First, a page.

Tuesday, January 17, 2012
Ind. Decisions - 7th Circuit decides one Indiana case today
In Lebamoff Enterprises v. Huskey (SD Ind., Magnus-Stinson), a 36-page opinion challenging the constitutionality "of an Indiana state law that prevents Cap N’ Cork from shipping wine to its customers via a motor carrier, such as UPS," Judge Posner's opinion concludes at p. 13:
The case comes down to a complaint that state law is preventing Cap N’ Cork from enlarging its sales area to encompass parts of Indiana remote from Fort Wayne. If true that is an effect on intrastate commerce, not interstate commerce. No effect on interstate commerce has been shown, in contrast to the factual showing of effect on interstate commerce that persuaded the Sixth Circuit in Cherry Hill Vineyards, LLC v. Lilly, supra, 553 F.3d at 432- 33, to invalidate a law similar to the one upheld in Baude. The absence of even an incidental effect on interstate commerce excuses us from having to wrestle with the continued applicability of the Pike standard to state laws that while they discriminate incidentally against interstate commerce are at the same time within the Twenty-First Amendment’s gravitational field.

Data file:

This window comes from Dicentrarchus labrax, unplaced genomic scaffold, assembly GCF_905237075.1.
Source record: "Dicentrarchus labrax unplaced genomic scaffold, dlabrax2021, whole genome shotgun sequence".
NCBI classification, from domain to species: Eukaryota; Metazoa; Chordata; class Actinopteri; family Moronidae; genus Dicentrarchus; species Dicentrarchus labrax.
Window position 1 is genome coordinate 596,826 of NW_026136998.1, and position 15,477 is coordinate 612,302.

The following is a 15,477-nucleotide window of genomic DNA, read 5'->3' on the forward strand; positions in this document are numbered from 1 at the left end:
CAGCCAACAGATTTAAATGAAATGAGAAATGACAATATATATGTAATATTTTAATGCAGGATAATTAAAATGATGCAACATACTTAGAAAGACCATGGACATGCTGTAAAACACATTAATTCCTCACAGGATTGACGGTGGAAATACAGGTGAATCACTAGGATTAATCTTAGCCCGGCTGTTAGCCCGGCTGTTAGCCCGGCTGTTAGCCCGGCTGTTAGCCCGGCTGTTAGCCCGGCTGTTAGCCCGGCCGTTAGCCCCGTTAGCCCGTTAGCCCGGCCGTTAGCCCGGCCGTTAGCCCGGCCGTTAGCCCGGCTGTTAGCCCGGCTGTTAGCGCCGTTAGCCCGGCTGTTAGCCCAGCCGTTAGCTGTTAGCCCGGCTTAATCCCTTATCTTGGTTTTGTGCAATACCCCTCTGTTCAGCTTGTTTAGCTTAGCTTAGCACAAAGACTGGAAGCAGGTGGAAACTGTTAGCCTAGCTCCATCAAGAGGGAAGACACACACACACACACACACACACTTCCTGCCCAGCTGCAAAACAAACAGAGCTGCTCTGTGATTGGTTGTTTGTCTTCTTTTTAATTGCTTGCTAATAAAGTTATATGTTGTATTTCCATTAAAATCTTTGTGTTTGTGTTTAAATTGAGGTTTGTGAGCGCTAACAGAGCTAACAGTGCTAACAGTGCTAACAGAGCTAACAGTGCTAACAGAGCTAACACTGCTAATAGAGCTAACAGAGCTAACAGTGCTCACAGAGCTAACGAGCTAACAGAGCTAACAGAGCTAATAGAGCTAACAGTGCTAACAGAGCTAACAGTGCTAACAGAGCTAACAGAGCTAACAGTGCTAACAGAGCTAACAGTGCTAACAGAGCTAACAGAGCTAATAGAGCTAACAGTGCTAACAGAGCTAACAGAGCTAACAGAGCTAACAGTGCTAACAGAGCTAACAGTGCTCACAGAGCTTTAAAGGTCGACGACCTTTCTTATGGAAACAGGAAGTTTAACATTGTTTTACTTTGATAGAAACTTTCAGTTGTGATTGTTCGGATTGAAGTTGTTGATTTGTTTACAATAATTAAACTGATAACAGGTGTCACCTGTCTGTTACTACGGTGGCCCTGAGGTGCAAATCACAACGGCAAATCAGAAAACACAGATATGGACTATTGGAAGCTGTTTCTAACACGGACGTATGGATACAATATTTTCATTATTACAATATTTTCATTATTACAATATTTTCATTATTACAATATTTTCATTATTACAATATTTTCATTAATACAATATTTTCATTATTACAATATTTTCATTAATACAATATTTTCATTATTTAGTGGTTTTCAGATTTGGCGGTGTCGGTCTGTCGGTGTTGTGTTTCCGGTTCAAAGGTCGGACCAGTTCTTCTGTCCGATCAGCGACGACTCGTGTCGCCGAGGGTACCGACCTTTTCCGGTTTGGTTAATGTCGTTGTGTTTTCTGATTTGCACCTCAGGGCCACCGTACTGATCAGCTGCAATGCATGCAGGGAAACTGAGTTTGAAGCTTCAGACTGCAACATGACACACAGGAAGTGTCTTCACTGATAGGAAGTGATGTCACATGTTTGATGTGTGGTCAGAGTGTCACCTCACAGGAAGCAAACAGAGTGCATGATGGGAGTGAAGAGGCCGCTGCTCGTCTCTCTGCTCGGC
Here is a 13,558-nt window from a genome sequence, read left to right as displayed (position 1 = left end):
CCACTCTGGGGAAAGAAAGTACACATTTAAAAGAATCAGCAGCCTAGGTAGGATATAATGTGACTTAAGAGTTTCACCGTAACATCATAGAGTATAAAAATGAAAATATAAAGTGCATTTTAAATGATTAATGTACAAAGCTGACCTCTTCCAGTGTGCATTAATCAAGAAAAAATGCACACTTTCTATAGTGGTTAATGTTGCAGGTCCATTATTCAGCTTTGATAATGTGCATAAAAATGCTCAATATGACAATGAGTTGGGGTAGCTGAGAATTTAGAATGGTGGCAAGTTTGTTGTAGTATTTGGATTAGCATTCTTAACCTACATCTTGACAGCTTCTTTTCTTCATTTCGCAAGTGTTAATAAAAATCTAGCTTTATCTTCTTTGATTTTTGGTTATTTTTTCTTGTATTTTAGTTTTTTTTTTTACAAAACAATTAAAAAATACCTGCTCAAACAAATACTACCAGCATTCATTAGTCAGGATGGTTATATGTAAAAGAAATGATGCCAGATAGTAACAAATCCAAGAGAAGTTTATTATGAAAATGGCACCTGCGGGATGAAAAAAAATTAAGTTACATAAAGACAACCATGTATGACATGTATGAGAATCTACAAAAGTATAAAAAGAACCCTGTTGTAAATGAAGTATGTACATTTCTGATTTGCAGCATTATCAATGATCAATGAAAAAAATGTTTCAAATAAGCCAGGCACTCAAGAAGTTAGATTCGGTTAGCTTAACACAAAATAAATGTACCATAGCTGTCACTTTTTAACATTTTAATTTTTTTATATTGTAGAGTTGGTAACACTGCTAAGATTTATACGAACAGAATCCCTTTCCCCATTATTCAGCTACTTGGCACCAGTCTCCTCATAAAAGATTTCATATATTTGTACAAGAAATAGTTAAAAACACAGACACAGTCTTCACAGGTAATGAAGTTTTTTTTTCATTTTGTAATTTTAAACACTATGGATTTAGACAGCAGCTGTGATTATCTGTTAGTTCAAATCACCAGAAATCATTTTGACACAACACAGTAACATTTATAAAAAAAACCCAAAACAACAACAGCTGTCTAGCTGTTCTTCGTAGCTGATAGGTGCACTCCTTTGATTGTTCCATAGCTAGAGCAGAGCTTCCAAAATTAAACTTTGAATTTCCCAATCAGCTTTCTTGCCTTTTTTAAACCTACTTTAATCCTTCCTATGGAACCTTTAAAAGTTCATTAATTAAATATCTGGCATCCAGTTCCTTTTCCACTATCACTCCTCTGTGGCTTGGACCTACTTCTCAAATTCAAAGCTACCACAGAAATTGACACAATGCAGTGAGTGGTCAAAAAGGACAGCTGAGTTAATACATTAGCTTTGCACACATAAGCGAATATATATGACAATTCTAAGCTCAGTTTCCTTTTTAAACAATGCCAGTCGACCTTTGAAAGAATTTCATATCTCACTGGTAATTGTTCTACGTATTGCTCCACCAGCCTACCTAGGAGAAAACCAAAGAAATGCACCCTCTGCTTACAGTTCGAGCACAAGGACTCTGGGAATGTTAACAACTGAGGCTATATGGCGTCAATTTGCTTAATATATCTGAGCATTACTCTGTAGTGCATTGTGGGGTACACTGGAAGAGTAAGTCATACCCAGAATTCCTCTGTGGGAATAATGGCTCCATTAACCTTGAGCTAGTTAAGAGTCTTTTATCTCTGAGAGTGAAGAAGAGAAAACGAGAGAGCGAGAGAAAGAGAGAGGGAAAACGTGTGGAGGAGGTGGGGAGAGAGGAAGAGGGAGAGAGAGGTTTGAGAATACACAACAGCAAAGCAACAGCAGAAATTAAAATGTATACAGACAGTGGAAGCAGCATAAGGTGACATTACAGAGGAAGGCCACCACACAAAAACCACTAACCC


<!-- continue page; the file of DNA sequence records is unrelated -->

[Judge Hamilton concurs in a separate opinion that begins on p. 14]
I agree with my colleagues that the district court’s grant of summary judgment for the defendant should be affirmed, but with respect, I reach that conclusion by a different route. In rejecting plaintiffs’ preemption and dormant Commerce Clause theories, my colleagues apply a quasi-legislative form of interest-balancing. In my view of the applicable law, the Twenty-first Amendment to the Constitution should foreclose those balancing tests when the state is exercising its core Twentyfirst Amendment power to regulate the transportation and importation of alcoholic beverages for consumption in the state. The challenged state law here, forbidding some but not all direct deliveries of alcohol by common carriers to consumers, falls within that core power. The law should be upheld even if, as I believe, its actual benefits are minimal and its burdens on federal interests are significant.
[and concludes, at p. 36:]
Yet the extraordinary constitutional status given to state alcoholic beverage laws in the Twenty-first Amendment was the compromise that allowed the repeal of Prohibition. Rather than asking courts to erode that compromise, those seeking a more progressive organization of the industry should turn to state-bystate political action on behalf of consumers who are hurt by these laws designed primarily to protect incumbents in the industry.
Posted by Marcia Oddi on January 17, 2012 01:20 PM
Posted to Ind. (7th Cir.) Decisions